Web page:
Abandon Text!

W. H. Auden once said: "Poems are not finished; they are abandoned." I have been abandoning writing projects for many years, since only the pressure of deadline and high expectations ever got me to finish, or even start, anything of merit. This blog is an attempt to create a more consistent, self-directed writing habit. Hopefully a direction and voice will emerge.

Sunday, December 03, 2006

My IT Philosophy

I recently referred to "my IT philosophy," and I was slightly surprised that I did have a philosophy about this job, one that had evolved over time and had some unifying principles. Some of this is received wisdom, but most of it comes from my own experience. I imagine there are writers about patterns and anti-patterns who have better articulations of essentially identical ideas, but these are how I've thought about them in my own work:
  1. Serve the business need first. IT staffers are sometimes so emeshed in their technical challenges that they forget that their mission is to solve business problems, not to merely build or maintain systems. When evaluating priorities or weighing possible solutions, an IT manager should always ask: "What's the business need, and how can respond to that need as quickly and effectively as possible?" For instance, if a salesman can't get an order processed on the last day of the month, a typical IT guy might just treat it like any other issue and tell them to wait for the technical issue to be fixed. A superior IT guy would address the business need first ("here's how we can manually by-pass the bug for this one issue") and then fix the system later.
  2. Sales uber alles. Every IT guy has more issues pending than time to address them . . . which means they have to make decisions about which issues to address immediately and which to let burn. The typical IT person will address issues in the order they were received, or worse, reverse order in which they were received. Others categorically ignore everything and only pay attention to the squeakiest wheels. But ideally, issues should be addressed according to a hierarchy of how they impact the business. I work according to the following hierarchy: executive-level issues, then sales-related issues, then customer support-related issues, and then everyone else. Executives are first in line for purely political reasons: you don't get to keep your job unless the top brass are kept happy. But after that, sales is the number one priority. If an issue is keeping a salesman from selling, or keeping him from closing a particular deal, that's top priority. This reflects my overall business philosophy: I believe the most successful organizations are those that are sales-focused and sales-driven.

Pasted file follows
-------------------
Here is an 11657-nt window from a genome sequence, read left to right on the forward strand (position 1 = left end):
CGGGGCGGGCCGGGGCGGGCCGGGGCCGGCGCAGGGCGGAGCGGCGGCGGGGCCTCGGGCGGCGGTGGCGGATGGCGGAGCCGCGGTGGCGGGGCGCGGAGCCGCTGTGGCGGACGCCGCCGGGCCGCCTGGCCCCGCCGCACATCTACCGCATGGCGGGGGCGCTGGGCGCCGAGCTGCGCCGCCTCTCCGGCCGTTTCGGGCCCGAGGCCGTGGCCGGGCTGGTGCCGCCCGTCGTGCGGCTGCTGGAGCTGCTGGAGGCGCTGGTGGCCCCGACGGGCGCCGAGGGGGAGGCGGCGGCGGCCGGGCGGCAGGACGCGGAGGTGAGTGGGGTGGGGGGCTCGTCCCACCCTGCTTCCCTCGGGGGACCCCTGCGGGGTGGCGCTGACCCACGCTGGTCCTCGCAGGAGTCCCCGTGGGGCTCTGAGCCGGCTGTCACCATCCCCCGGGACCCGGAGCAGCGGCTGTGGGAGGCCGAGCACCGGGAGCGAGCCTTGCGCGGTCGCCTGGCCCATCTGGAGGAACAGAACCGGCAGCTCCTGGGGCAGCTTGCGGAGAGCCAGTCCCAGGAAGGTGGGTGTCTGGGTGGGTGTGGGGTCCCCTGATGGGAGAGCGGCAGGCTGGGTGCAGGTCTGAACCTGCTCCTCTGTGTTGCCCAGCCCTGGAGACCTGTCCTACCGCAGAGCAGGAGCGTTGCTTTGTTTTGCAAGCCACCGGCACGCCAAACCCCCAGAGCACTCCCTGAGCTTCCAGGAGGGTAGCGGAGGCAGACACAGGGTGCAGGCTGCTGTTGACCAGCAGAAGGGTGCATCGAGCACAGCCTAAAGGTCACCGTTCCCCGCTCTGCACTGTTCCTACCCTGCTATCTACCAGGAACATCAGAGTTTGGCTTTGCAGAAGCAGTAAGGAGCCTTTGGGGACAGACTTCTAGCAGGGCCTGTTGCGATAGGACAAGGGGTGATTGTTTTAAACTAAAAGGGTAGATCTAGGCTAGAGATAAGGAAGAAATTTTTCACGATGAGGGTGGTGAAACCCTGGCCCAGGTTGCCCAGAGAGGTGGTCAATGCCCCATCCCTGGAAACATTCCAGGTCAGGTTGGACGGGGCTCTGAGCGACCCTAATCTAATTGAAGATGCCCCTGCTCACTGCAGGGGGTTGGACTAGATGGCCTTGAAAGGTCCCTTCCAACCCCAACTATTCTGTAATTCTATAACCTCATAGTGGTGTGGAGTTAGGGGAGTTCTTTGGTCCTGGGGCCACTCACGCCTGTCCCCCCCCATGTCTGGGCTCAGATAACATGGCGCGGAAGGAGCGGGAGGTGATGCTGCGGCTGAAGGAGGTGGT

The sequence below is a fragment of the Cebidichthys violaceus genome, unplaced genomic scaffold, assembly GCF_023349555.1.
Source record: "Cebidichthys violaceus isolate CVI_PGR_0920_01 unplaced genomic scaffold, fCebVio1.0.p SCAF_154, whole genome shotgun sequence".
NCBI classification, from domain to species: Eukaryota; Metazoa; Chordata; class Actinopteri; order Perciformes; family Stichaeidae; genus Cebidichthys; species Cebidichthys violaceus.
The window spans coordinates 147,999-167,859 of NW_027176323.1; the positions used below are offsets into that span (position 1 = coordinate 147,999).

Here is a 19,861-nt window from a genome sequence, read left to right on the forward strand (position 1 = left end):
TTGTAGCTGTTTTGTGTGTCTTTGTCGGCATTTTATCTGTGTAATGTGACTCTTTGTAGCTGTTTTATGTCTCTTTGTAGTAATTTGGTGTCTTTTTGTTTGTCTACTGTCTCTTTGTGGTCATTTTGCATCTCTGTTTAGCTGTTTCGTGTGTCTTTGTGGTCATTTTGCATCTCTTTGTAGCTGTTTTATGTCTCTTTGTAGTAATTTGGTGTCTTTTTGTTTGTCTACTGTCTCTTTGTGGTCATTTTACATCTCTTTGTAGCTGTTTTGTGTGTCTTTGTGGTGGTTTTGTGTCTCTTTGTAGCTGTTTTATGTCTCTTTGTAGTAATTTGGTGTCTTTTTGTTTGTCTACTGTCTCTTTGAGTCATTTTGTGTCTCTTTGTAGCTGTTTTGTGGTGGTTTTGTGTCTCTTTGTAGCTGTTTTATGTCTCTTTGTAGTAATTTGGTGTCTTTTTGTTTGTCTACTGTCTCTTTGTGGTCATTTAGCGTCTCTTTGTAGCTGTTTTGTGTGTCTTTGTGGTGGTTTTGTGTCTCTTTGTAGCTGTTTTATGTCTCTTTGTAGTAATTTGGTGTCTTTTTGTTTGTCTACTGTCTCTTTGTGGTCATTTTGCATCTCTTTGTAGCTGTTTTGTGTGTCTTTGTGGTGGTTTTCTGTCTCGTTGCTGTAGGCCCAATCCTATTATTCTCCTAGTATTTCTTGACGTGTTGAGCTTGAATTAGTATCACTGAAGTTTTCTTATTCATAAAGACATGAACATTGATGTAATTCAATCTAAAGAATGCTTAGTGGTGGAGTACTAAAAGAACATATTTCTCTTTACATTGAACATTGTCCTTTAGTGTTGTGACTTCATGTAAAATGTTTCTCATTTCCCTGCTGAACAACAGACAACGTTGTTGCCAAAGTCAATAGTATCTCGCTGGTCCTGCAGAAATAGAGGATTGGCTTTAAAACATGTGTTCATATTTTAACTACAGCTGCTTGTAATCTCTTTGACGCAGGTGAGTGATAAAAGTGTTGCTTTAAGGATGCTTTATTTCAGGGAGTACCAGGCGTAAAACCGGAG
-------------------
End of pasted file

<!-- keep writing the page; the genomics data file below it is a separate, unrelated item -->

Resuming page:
3. Start with the user in mind. Every aspect of application development should begin with the user. Requirements should be gathered first from the users themselves. Specifications should always flow from use-cases first, and then into underlying technology. Actual development should alway start with the user interface and then implement the actual business logic. All this flows from the first principle: stay focused on the business need, as it is experienced by the users.
  4. Gather requirements from all levels. Nobody has the entire picture when it comes to a significant application. The mangers might think they know everything that needs to be known about what an app needs to do, but they often miss important details that are obvious to people working in the trenches. Likewise, end users may know what's important for day-to-day operations but be myopic about long-term issues. When gathering requirements for an application, talk to everyone involved if at all possible.
  5. Be agnostic on technology. All that matters is that the solution works and is maintainable. If the solution works, and works soon enough to meet the business need, all kinds of other flaws can be overlooked. A solution might be ugly, use old technology, be less-than-ideal, or just plain un-hip, but the boss's boss won't care if the business need is met. It's amazing how many techies get stuck on trying to find the perfect solution while the world is burning.
  6. Design for the long run, but implement for the smallest measurable change. A staggering number of IT projects never get completed, usually because the business needs change before the development could be completed. To avoid making perfect and irrelevant software, you need to always err on the side of making the scope smaller. Don't overbuild. Do exactly what is absolutely necessary to meet the business need, and no more. If the app proves to be effective and important, you will get a chance to build it out some more and add features.
  7. Understand your issues (or be doomed to repeat them). This is probably the only exception to the "meet the business need first" principle. It is entirely possible that "try rebooting your computer" will solve the immediate problem, but that's not a satisfactory level of support. You have to make every reasonable effort to really understand what's going wrong, or issues will linger, multiply, and resurface at every turn.

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